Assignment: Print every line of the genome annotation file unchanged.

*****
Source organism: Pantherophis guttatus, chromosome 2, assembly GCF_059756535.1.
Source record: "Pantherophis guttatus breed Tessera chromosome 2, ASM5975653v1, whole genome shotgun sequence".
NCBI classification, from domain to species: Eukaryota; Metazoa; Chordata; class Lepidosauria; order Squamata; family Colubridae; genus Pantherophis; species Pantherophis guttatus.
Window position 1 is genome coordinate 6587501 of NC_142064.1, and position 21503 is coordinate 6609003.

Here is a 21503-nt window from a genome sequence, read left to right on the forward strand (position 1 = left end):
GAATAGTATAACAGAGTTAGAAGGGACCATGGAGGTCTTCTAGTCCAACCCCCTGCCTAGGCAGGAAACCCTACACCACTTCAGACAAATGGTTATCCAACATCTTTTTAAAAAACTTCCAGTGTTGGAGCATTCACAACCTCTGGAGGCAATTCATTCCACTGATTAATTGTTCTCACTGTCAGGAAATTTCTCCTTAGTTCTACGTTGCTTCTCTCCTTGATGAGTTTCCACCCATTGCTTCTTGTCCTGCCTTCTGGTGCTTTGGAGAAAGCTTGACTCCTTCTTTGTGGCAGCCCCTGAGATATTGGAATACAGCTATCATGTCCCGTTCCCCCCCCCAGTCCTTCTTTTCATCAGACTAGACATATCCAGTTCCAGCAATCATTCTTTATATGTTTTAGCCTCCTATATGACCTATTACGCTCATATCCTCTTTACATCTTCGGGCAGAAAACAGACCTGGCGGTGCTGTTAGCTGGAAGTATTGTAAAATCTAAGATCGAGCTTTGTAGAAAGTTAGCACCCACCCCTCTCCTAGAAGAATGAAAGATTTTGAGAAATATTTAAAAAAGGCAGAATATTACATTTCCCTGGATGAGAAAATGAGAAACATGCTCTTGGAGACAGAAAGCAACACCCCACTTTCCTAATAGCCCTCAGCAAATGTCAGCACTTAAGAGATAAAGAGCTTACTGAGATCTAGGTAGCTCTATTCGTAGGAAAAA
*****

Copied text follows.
Source organism: Pantherophis guttatus, chromosome 2, assembly GCF_059756535.1.
Source record: "Pantherophis guttatus breed Tessera chromosome 2, ASM5975653v1, whole genome shotgun sequence".
NCBI classification, from domain to species: Eukaryota; Metazoa; Chordata; class Lepidosauria; order Squamata; family Colubridae; genus Pantherophis; species Pantherophis guttatus.
Window position 1 is genome coordinate 6587501 of NC_142064.1, and position 21503 is coordinate 6609003.

Here is a 21503-nt window from a genome sequence, read left to right on the forward strand (position 1 = left end):
GAATAGTATAACAGAGTTAGAAGGGACCATGGAGGTCTTCTAGTCCAACCCCCTGCCTAGGCAGGAAACCCTACACCACTTCAGACAAATGGTTATCCAACATCTTTTTAAAAAACTTCCAGTGTTGGAGCATTCACAACCTCTGGAGGCAATTCATTCCACTGATTAATTGTTCTCACTGTCAGGAAATTTCTCCTTAGTTCTACGTTGCTTCTCTCCTTGATGAGTTTCCACCCATTGCTTCTTGTCCTGCCTTCTGGTGCTTTGGAGAAAGCTTGACTCCTTCTTTGTGGCAGCCCCTGAGATATTGGAATACAGCTATCATGTCCCGTTCCCCCCCCCAGTCCTTCTTTTCATCAGACTAGACATATCCAGTTCCAGCAATCATTCTTTATATGTTTTAGCCTCCTATATGACCTATTACGCTCATATCCTCTTTACATCTTCGGGCAGAAAACAGACCTGGCGGTGCTGTTAGCTGGAAGTATTGTAAAATCTAAGATCGAGCTTTGTAGAAAGTTAGCACCCACCCCTCTCCTAGAAGAATGAAAGATTTTGAGAAATATTTAAAAAAGGCAGAATATTACATTTCCCTGGATGAGAAAATGAGAAACATGCTCTTGGAGACAGAAAGCAACACCCCACTTTCCTAATAGCCCTCAGCAAATGTCAGCACTTAAGAGATAAAGAGCTTACTGAGATCTAGGTAGCTCTATTCGTAGGAAAAA